Recently, I've been rather attached to writing poems in long and skinny couplets. Straits & Narrows is written entirely in this form. I've almost completed another book of poems about birds, also written in this form. One of the reasons I find it so intriguing is that the extremely short line seems to compel you to wring out as much good sound as is possible from the words. It requires you to pay closer attention to the sounds. And since I value the music of poetry so highly, naturally I'm drawn to such a challenge. At the moment, I'm wondering if I haven't completed the work I needed to do in that form. I am waiting for the next form to announce itself to me. It's been taking its time. In fact, one of the more painful experiences of my life involved the clash of music and poetic form: when I first started to publish my poetry, my mother, who had a beautiful soprano voice and was an accomplished musician, was delighted with and proud of my work, so she gave it to a friend of hers, a composer, to set to music. Family and friends were invited to the performance, and my mother sang beautifully and Jane, the composer, accompanied her equally well in her fine compositions. Although I never told either of them, it was a difficult experience for me, because the very subtle music of the poems was utterly overwhelmed by the greater power of the music. And it wasn't just this particular occasion--years later I heard some of Auden's poems set to music by a fine composer, Ned Rorem, and the effect on me was the same. I do try to do something different with each collection of poems--too many poets, in my opinion, glom onto a good thing and then write the same poem over and over again. Growing into a new form of expression is challenging and incredibly rewarding.

AM:  From our time together in Gainesville I am aware of how very much non-English poetry appeals to you. I have in mind, specifically, your work in Turkish following your Fulbright year in Istanbul. For me, I love the unexpected detail, such as we glean in the poem, "Repast in the Shadows" (1998). What can poetry readers, who seldom see and read poetry translations, find and learn from such work?
SW:  World literature is vast, and we in the U.S. read very little of it. The poetry of other cultures is often hard to come by--only three percent of all the books published in the US are works of translation. It is more and more imperative, in our increasingly globalized world, that we be able to access the intelligence of other cultures. That just makes sense.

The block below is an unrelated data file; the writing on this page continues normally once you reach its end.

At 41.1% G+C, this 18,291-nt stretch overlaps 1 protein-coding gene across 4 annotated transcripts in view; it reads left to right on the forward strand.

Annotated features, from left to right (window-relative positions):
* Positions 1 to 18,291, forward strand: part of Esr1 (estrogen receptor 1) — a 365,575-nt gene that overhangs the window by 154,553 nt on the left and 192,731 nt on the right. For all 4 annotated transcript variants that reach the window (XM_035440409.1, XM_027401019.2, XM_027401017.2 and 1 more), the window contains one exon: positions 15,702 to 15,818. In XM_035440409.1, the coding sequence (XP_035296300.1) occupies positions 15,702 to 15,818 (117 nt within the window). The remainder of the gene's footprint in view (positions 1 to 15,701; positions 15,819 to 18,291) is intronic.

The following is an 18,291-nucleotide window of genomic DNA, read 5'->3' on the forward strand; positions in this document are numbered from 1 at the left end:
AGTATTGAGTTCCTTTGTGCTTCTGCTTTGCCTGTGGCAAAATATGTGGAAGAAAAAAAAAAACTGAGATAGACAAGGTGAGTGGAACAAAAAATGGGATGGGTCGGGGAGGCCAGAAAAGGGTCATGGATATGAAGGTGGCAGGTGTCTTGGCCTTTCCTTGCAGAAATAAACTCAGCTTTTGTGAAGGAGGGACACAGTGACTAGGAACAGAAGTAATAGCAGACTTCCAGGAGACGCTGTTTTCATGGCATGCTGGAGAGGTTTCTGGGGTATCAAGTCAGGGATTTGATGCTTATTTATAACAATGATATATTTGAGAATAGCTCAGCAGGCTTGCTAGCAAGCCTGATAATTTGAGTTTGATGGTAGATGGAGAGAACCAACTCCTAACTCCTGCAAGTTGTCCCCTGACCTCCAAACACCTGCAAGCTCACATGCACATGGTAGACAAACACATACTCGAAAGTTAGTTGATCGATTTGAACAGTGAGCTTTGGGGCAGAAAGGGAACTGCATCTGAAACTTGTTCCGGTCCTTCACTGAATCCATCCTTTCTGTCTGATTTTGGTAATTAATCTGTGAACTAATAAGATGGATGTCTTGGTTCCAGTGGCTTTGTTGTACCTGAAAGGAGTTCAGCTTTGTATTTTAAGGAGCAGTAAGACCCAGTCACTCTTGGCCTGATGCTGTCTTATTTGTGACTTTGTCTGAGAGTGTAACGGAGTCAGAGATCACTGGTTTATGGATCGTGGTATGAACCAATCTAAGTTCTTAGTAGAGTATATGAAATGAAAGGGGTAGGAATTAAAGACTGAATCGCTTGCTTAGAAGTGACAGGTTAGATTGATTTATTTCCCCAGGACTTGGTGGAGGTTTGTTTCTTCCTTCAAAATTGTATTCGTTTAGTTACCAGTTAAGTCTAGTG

As for your question, I don't think my reading the poetry of other cultures, say, specifically, modern Turkish poetry, has had much, if any effect on my own writing, but my own work of translation is a different story. Translation is an act of the closest reading you can possibly give a text. It is an endeavor of pure craft, as the emotional baggage associated with one's own work is absent. When you translate another's work, you experience that work in a deeply personal way, and you are privileged to render someone else's style, which can often teach you things about your own. This might be a stretch, but recently, I've been writing in extremely short lines, and I wonder if my experience translating the poetry of the Turkish writer Melih Cevdet Anday has had anything to do with it. You see, Turkish, being an agglutinative language (one adds suffixes to base words to build words and meaning) is much more economic than English, and word order isn't as important. When I'm translating, I can rarely pare down to the same number of syllables in my English lines as are in the original Turkish. So economy has been on my mind for quite some time. That may have played a part in my economizing in the lengths of my lines.

AM:  Right. Whom do you think of when the notion of "poet of influence" comes up in conversation, was there a particularly strong influence in your training and writing?
SW:  My Main Man, in terms of influence, has been from the first Wallace Stevens. I love the joy in language so evident in Harmonium, and even though I don't understand a great many of his poems, I love the sound, the texture, the heft, the color and paint of his words. I love Berryman for the same reasons. Power. Joy. Imagination. Humor. Breadth. Brilliance. High aesthetic spirits. Sylvia Plath, Les Murray, Anne Carson ―all supreme masters of metaphor― have had significant influences on my work as well. Metaphor is the queen of poetic tropes and I think a poem without metaphor is a waste of time.